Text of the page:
Hummel’s Mozart Symphony Arrangements II

Review by: David Hurwitz


Artistic Quality: 8

Sound Quality: 8

Hummel’s Mozart symphony arrangements for flute, violin, cello, and piano are, as you might expect, expertly made. Only the prominence of the flute, an instrument that Mozart loathed, might raise a few eyebrows, however well-played it might be by Uwe Grodd. This group has already recorded a disc containing the “Paris” Symphony, along with Nos. 39 and 40, and if you enjoyed that release, you will certainly want this well-played one as well.

Mozart’s original scoring was legendarily effective and euphonious, but unlike Haydn it did not depend for its character on specifically orchestral “effects” of timbre (such as timpani solos, extra percussion, muted strings, a sudden odd solo for horn or violin). It therefore makes the transition to chamber music pretty well. The slow movements, especially that of the “Haffner” Symphony, sound especially natural in these arrangements, and it goes without saying that the contrapuntal twists and turns of the “Jupiter’s” finale register with singular clarity.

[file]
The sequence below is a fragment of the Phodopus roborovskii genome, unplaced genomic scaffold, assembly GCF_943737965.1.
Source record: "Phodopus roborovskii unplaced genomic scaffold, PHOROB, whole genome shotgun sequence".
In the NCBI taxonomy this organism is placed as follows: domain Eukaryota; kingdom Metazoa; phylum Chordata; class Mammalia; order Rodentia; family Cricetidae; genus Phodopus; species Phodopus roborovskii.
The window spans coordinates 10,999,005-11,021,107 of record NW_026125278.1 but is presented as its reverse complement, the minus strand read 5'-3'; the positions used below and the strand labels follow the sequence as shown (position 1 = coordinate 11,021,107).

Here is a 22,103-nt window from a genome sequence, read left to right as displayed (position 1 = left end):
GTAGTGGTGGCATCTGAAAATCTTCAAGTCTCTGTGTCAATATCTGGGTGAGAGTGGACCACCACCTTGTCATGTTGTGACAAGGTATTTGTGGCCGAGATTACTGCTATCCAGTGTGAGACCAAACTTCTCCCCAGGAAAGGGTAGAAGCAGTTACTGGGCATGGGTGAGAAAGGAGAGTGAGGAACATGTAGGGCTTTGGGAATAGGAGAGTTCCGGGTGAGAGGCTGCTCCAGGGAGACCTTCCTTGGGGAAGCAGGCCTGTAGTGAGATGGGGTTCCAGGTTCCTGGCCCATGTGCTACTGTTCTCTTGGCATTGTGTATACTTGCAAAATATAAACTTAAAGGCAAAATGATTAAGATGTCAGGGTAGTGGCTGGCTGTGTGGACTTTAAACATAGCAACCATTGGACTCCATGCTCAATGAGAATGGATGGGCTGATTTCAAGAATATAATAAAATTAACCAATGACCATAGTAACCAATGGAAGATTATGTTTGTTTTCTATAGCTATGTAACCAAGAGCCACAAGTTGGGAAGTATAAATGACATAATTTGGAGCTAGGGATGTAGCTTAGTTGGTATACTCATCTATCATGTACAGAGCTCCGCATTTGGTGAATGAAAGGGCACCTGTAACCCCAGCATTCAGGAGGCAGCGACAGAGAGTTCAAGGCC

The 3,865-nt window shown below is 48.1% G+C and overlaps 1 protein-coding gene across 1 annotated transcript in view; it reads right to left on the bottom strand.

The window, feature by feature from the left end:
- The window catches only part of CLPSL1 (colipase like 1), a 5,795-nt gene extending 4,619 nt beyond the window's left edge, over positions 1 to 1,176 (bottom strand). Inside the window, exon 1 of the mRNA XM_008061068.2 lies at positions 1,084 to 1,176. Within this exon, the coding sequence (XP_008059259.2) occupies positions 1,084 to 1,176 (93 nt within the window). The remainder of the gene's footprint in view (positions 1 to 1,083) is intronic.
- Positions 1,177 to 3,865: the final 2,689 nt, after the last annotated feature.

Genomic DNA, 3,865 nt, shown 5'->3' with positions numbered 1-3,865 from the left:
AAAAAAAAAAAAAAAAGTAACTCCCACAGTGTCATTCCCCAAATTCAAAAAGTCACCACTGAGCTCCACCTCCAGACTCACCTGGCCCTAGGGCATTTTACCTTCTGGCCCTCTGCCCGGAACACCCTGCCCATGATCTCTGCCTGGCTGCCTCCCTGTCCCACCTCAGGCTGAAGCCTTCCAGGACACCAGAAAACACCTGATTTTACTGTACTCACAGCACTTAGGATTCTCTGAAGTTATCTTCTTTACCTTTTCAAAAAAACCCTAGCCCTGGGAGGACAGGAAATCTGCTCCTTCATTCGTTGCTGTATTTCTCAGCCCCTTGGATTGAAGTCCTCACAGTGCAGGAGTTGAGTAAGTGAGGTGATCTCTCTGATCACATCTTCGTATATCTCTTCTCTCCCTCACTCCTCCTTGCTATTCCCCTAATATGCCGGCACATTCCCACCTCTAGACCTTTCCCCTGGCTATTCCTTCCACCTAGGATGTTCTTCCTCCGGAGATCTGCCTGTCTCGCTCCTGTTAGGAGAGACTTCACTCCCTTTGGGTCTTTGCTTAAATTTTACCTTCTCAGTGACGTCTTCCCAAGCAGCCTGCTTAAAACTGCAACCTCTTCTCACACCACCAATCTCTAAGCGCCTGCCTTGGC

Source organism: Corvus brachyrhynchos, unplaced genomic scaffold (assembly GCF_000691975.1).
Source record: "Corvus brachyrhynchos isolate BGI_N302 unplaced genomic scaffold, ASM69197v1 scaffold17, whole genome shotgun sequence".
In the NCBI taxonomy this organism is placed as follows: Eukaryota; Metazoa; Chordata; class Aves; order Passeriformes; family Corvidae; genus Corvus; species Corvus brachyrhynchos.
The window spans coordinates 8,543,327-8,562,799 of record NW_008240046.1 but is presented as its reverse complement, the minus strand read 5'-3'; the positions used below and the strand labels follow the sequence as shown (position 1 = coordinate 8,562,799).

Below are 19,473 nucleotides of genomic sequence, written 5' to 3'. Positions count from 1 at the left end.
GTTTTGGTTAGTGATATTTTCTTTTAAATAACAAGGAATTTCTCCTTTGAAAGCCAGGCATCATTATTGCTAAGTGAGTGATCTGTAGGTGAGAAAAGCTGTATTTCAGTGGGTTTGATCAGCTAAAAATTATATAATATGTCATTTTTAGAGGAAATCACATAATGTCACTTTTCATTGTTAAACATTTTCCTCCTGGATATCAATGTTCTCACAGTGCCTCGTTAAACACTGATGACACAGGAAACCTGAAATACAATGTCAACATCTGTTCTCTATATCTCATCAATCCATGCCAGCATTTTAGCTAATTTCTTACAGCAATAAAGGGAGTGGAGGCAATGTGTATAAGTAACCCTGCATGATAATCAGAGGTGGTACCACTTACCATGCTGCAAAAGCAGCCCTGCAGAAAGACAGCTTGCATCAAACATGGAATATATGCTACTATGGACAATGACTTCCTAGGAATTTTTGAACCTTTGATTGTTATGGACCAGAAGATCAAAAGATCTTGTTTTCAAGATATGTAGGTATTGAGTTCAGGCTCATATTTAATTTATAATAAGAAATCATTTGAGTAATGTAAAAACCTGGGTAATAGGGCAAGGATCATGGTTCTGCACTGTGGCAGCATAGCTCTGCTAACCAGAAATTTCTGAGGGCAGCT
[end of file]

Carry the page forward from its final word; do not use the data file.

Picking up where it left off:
The sonics are vivid, high-level, but perhaps a bit too close to permit optimal blend. On the other hand, the bass register of the piano has notable impact. A nice disc for the curious, as well as an important document in the history of Mozart reception, you should consider giving this a try, especially if you know and love the originals.

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Recording Details:

Reference Recording: None

  • Uwe Grodd (flute); Friedemann Eichhorn (violin); Martin Rummel (cello); Roland Krüger (piano)

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